We are happy to announce our next adventure. This time it is with European Space Agency (ESA) under the framework of the Integrated Applications Programme (IAP), which is dedicated to the development, implementation and pilot operation of integrated applications. The kick off meeting of the project titled, Space based Services integrating the “Internet of Things” took place on 4th Oct 2017 at Spacenus office in Darmstadt.
Agriculture is the most important core industry in the world. For feeding the coming 9 billion people, our agricultural production must increase by 75%. This is a major global challenge while the arable land is limited and climate change is making its cultivation unpredictable. Under the framework of ESA – IAP, Spacenus would like to assess the technical feasibility and commercial viability of a proposed solution for sustainable operational services that aims to address the agricultural plant’s nutrient deficiency (PND) challenges.
Fertilizer use is one of the main factors for agricultural yield increase. Precision agriculture and related technologies offer various management options to optimize the fertilization applications like the variable rate fertilization. On the contrary, the global fertilizer demand is expected to reach 200 million metric tons per year, which represents a ten-fold increase since 1950. This expected fertilizer demand increase will have accelerated negative impacts on water, air, soils and climate. For stopping fertilizer being lost to the environment, the fertilizer use efficiency must increase significantly. More precise fertilization will be needed than ever.
Fertilizer use efficiency highly depends on the diagnosis of nutrient deficiencies in the plants and the field nutrient budgeting. The nutrient deficiency problem can get worse by other environmental conditions like weather, soil properties etc. and that can affect the crop quality as well. There are several well-known methods and tools available for addressing such issues.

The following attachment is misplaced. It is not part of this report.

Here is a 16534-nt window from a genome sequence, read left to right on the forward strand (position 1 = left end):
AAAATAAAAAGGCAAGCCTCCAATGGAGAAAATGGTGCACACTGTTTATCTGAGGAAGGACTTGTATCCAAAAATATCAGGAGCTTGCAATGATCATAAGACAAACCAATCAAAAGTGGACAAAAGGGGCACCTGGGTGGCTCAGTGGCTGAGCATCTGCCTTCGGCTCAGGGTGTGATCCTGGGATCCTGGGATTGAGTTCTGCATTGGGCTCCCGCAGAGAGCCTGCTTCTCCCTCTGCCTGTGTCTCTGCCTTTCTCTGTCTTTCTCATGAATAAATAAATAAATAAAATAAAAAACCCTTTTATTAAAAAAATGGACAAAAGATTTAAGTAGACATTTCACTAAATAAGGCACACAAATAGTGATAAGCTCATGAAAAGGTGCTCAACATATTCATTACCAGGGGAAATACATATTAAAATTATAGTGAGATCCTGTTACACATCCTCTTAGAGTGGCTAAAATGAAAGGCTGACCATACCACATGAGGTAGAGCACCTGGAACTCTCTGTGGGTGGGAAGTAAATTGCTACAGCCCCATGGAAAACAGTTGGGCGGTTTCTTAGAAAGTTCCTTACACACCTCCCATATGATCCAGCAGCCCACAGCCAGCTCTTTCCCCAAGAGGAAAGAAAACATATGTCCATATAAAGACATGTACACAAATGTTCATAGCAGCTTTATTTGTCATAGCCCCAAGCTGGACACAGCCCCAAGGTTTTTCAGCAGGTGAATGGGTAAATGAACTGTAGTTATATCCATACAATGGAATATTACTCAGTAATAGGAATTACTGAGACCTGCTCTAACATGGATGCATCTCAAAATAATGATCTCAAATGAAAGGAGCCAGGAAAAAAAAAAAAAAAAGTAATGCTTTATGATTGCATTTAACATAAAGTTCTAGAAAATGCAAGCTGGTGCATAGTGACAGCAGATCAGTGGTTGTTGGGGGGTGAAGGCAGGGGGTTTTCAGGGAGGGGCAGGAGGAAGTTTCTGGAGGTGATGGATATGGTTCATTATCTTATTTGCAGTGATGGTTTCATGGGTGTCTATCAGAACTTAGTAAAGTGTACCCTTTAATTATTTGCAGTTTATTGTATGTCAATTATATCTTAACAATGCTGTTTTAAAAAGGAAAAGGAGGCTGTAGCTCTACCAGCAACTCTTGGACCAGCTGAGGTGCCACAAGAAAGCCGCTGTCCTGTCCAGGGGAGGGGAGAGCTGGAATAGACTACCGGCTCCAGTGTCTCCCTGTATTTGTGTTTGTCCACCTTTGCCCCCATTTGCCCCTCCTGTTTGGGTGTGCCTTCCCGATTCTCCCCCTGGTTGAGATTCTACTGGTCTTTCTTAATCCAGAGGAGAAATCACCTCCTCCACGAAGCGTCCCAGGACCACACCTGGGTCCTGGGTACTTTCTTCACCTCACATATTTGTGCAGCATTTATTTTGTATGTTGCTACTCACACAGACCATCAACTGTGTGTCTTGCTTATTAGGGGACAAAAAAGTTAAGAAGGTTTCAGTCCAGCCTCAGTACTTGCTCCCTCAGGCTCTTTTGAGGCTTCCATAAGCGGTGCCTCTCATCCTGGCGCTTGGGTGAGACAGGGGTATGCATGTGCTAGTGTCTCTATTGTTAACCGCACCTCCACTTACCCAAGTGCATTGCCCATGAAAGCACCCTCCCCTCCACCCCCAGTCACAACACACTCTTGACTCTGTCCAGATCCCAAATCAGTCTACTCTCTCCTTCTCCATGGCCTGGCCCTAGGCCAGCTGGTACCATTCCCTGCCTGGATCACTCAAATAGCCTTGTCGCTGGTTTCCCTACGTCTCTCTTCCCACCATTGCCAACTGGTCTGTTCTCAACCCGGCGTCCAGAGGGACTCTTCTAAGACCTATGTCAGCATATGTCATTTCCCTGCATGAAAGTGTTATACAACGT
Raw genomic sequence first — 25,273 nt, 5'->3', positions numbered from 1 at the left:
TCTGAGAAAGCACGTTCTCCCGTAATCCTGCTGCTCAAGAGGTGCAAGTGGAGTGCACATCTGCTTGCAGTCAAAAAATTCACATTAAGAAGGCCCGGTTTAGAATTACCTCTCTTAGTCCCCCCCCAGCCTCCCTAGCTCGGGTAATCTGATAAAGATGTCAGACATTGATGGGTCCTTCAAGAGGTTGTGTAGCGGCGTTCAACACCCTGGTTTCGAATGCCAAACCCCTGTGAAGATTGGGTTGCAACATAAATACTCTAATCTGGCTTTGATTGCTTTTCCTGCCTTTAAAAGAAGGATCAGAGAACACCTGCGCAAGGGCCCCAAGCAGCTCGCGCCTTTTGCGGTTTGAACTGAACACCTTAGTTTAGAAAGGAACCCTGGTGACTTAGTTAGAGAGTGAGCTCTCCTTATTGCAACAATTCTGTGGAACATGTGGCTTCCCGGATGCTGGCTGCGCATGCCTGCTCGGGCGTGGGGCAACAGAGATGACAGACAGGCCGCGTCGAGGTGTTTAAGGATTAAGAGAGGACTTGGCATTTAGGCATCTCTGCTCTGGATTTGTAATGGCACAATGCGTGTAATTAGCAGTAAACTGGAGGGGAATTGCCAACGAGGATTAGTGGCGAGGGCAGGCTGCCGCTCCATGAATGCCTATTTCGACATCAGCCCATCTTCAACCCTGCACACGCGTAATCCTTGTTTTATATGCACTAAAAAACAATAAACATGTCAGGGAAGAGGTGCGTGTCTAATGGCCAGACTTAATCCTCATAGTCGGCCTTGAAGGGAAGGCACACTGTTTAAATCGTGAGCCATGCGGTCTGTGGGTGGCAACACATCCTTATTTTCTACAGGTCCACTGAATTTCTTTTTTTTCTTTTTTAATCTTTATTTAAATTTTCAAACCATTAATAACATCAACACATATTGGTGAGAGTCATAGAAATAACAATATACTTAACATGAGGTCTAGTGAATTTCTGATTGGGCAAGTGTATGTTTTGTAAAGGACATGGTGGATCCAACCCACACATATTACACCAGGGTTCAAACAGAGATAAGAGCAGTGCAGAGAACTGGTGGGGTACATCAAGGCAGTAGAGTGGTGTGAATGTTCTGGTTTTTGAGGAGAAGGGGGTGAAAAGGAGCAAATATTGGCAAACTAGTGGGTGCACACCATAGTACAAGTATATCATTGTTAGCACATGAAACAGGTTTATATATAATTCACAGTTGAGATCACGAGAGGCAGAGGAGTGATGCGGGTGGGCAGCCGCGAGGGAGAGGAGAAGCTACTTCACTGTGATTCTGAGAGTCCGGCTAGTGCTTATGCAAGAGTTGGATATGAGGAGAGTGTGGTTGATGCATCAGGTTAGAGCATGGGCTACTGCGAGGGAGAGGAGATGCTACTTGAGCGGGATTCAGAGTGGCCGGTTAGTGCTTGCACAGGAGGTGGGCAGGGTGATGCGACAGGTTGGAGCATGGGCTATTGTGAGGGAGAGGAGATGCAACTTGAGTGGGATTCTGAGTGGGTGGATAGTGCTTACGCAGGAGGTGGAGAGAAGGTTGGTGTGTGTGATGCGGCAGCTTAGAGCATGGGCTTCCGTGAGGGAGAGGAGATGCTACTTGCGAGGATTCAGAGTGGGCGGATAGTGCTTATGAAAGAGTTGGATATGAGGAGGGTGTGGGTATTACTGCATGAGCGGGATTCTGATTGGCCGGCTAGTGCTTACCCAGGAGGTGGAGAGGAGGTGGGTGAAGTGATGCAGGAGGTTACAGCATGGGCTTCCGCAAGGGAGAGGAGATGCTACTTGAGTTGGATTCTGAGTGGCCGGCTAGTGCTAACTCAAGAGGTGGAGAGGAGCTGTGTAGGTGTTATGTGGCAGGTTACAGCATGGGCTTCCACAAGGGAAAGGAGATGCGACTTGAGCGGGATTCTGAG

Satellite based fertilization maps hold potential. It can provide information about the relative spatial variability of the crop nutrient status. For an example, the satellite image derived Canopy Chlorophyll Content Index (CCCI) tells about the relative spatial variability of crop chlorophyll content. This CCCI map then is calibrated with the in-situ nutrient status of the plants and thus a variable fertilization map can be generated. Besides, combining this fertilization map with the Field Management Zones (FMZ), farmers can take decisions about fertilization for best economic return.
Eyes are considered as one the most powerful sensors. The most equivalent technological tool is a camera, which is connected to an Artificial Intelligence (AI) cloud and that can capture, analyze and provide actionable information in a real-time fashion. Spacenus has developed an AI system, which is powered by a deep Convolution Neural Network (CNN) that can recognize crop-specific plant diseases with a high degree of accuracy (e.g., 96%). This kind of intelligence system also can be devised to detect and quantify the nutrient deficiency in the plants and that will enable the farmers to diagnose the crop nutrient deficiency in a quantitative manner. By combining this in-situ nutrient deficiency information with the satellite-derived fertilization map (e.g., CCCI map), the farmer can easily derive a variable rate fertilization map.
Besides, using the Machine Data Link services of Spacenus, the farmer can easily translate the fertilization map into a machine-readable application map and transfer the map into the tractor. The working methodology is being depicted in figure above. These all will be possible just by taking a photo from the field with a smart phones. To know more about this project please reach us – info(at)spacenus.com